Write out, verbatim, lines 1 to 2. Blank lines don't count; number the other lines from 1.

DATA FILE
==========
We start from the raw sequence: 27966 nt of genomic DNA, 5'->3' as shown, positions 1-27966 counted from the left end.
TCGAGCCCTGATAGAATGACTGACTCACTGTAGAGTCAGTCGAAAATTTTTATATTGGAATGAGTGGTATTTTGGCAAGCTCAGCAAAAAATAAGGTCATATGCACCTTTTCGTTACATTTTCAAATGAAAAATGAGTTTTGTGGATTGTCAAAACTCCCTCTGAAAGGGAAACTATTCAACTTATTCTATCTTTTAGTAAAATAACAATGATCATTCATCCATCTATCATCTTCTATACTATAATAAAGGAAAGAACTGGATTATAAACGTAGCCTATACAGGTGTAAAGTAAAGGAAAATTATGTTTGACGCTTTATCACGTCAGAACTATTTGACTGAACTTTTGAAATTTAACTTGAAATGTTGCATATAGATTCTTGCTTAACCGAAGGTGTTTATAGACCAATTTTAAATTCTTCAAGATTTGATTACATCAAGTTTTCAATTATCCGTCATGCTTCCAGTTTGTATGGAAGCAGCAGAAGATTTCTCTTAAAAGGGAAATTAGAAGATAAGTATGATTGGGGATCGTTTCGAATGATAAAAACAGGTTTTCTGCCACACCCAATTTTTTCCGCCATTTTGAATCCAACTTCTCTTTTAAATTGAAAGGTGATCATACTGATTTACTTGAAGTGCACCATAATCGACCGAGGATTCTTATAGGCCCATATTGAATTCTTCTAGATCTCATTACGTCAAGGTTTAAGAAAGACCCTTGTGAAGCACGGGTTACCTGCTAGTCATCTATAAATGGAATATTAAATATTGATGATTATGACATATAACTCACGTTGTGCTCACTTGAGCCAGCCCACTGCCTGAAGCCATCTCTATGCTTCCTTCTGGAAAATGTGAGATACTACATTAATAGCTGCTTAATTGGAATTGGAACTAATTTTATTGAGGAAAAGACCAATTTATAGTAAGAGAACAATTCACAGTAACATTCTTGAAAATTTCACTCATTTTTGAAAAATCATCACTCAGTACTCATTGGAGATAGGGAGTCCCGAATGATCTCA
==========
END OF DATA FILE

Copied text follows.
We start from the raw sequence: 27966 nt of genomic DNA, 5'->3' as shown, positions 1-27966 counted from the left end.
TCGAGCCCTGATAGAATGACTGACTCACTGTAGAGTCAGTCGAAAATTTTTATATTGGAATGAGTGGTATTTTGGCAAGCTCAGCAAAAAATAAGGTCATATGCACCTTTTCGTTACATTTTCAAATGAAAAATGAGTTTTGTGGATTGTCAAAACTCCCTCTGAAAGGGAAACTATTCAACTTATTCTATCTTTTAGTAAAATAACAATGATCATTCATCCATCTATCATCTTCTATACTATAATAAAGGAAAGAACTGGATTATAAACGTAGCCTATACAGGTGTAAAGTAAAGGAAAATTATGTTTGACGCTTTATCACGTCAGAACTATTTGACTGAACTTTTGAAATTTAACTTGAAATGTTGCATATAGATTCTTGCTTAACCGAAGGTGTTTATAGACCAATTTTAAATTCTTCAAGATTTGATTACATCAAGTTTTCAATTATCCGTCATGCTTCCAGTTTGTATGGAAGCAGCAGAAGATTTCTCTTAAAAGGGAAATTAGAAGATAAGTATGATTGGGGATCGTTTCGAATGATAAAAACAGGTTTTCTGCCACACCCAATTTTTTCCGCCATTTTGAATCCAACTTCTCTTTTAAATTGAAAGGTGATCATACTGATTTACTTGAAGTGCACCATAATCGACCGAGGATTCTTATAGGCCCATATTGAATTCTTCTAGATCTCATTACGTCAAGGTTTAAGAAAGACCCTTGTGAAGCACGGGTTACCTGCTAGTCATCTATAAATGGAATATTAAATATTGATGATTATGACATATAACTCACGTTGTGCTCACTTGAGCCAGCCCACTGCCTGAAGCCATCTCTATGCTTCCTTCTGGAAAATGTGAGATACTACATTAATAGCTGCTTAATTGGAATTGGAACTAATTTTATTGAGGAAAAGACCAATTTATAGTAAGAGAACAATTCACAGTAACATTCTTGAAAATTTCACTCATTTTTGAAAAATCATCACTCAGTACTCATTGGAGATAGGGAGTCCCGAATGATCTCA